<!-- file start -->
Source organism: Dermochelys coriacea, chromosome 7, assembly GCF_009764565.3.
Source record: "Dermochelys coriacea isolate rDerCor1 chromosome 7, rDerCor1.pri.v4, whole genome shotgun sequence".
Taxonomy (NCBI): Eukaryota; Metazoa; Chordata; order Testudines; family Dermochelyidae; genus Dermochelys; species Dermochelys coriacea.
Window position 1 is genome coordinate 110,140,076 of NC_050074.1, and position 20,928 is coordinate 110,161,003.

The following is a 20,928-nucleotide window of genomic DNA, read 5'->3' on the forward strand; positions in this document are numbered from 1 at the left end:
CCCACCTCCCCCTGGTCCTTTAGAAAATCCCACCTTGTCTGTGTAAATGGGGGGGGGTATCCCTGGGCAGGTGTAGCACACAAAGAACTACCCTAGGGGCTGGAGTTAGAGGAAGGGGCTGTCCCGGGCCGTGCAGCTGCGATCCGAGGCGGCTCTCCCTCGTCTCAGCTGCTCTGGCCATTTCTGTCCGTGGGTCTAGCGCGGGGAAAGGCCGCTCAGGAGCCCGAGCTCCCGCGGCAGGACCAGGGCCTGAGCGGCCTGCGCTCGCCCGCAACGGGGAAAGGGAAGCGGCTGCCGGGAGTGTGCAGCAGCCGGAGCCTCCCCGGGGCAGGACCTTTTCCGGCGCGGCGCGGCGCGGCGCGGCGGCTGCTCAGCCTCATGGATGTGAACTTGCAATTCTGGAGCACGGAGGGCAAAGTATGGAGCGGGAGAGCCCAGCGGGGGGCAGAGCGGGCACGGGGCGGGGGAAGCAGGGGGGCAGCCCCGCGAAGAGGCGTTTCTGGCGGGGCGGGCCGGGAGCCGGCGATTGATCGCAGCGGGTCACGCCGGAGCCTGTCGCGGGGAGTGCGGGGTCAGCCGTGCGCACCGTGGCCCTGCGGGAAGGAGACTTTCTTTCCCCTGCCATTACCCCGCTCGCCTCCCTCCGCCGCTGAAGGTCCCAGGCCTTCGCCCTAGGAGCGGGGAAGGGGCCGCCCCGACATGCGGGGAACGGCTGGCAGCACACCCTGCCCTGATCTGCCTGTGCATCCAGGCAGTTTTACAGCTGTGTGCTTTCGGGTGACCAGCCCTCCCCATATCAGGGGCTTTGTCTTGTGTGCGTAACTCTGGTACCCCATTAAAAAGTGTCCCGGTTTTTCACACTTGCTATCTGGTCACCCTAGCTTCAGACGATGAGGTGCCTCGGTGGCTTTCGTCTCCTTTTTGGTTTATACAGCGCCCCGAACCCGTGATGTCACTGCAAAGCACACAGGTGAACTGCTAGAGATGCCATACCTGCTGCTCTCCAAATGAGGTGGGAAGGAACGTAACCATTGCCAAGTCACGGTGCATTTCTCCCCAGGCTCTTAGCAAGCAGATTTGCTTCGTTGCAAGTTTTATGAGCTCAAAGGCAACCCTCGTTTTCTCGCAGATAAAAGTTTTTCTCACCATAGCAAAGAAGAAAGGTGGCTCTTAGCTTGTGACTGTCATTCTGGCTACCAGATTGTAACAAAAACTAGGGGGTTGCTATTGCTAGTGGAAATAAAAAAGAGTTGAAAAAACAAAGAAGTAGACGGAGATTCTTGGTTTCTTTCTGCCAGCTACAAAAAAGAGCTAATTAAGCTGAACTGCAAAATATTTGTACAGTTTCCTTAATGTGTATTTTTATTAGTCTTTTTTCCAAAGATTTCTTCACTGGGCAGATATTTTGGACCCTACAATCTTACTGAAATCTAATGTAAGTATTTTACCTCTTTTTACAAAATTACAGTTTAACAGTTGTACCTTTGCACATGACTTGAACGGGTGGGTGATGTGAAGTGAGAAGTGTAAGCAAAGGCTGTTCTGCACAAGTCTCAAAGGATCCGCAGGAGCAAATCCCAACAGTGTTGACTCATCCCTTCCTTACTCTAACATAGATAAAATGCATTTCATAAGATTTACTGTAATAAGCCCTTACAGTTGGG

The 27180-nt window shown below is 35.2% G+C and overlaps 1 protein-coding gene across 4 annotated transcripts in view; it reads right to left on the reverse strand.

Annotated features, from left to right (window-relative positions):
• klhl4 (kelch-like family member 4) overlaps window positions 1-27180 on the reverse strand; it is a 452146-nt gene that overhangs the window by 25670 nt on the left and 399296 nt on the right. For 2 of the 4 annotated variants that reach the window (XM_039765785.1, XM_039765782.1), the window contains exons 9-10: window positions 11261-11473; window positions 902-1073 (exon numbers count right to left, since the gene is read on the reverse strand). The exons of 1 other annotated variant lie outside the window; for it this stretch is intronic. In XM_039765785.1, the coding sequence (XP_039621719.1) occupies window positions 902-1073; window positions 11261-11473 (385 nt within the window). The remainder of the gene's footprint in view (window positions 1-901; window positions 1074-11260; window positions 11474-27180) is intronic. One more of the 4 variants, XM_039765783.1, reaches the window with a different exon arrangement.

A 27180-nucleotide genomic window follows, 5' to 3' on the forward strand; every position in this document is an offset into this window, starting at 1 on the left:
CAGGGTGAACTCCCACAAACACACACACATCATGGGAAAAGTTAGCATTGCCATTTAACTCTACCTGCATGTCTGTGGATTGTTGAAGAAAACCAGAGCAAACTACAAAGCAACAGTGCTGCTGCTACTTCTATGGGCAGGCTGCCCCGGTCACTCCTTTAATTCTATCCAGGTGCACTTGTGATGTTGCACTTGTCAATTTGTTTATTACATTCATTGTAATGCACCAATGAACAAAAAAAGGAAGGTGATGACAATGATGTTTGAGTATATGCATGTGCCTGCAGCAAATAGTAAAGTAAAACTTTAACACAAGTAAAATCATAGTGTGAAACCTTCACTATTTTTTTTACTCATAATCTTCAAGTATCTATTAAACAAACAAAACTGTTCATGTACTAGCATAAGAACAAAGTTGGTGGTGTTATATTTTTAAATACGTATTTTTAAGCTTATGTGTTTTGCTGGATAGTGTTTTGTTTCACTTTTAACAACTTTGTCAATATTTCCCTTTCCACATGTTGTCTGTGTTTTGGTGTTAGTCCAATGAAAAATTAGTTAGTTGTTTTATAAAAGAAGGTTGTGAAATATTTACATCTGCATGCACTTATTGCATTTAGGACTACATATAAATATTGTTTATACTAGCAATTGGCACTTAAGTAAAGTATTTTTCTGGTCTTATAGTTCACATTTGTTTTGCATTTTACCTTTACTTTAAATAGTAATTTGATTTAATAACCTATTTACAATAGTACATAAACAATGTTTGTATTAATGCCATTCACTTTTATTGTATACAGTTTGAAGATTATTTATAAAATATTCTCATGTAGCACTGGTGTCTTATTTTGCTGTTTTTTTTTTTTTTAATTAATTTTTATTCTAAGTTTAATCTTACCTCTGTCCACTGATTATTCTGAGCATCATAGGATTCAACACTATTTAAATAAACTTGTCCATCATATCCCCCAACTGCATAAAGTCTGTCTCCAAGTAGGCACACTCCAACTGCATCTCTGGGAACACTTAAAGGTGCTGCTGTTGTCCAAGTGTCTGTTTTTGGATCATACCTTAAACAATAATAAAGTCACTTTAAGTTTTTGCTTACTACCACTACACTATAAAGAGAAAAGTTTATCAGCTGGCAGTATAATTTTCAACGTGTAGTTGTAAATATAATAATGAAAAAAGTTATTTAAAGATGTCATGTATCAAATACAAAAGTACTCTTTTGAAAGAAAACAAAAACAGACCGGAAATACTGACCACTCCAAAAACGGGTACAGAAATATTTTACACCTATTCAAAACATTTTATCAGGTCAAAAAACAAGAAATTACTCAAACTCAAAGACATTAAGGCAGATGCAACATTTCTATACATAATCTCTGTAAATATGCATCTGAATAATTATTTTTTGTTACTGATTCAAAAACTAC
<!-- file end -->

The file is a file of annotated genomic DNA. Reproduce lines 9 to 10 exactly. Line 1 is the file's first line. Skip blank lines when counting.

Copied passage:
• klhl4 (kelch-like family member 4) overlaps window positions 1-27180 on the reverse strand; it is a 452146-nt gene that overhangs the window by 25670 nt on the left and 399296 nt on the right. For 2 of the 4 annotated variants that reach the window (XM_039765785.1, XM_039765782.1), the window contains exons 9-10: window positions 11261-11473; window positions 902-1073 (exon numbers count right to left, since the gene is read on the reverse strand). The exons of 1 other annotated variant lie outside the window; for it this stretch is intronic. In XM_039765785.1, the coding sequence (XP_039621719.1) occupies window positions 902-1073; window positions 11261-11473 (385 nt within the window). The remainder of the gene's footprint in view (window positions 1-901; window positions 1074-11260; window positions 11474-27180) is intronic. One more of the 4 variants, XM_039765783.1, reaches the window with a different exon arrangement.

A 27180-nucleotide genomic window follows, 5' to 3' on the forward strand; every position in this document is an offset into this window, starting at 1 on the left: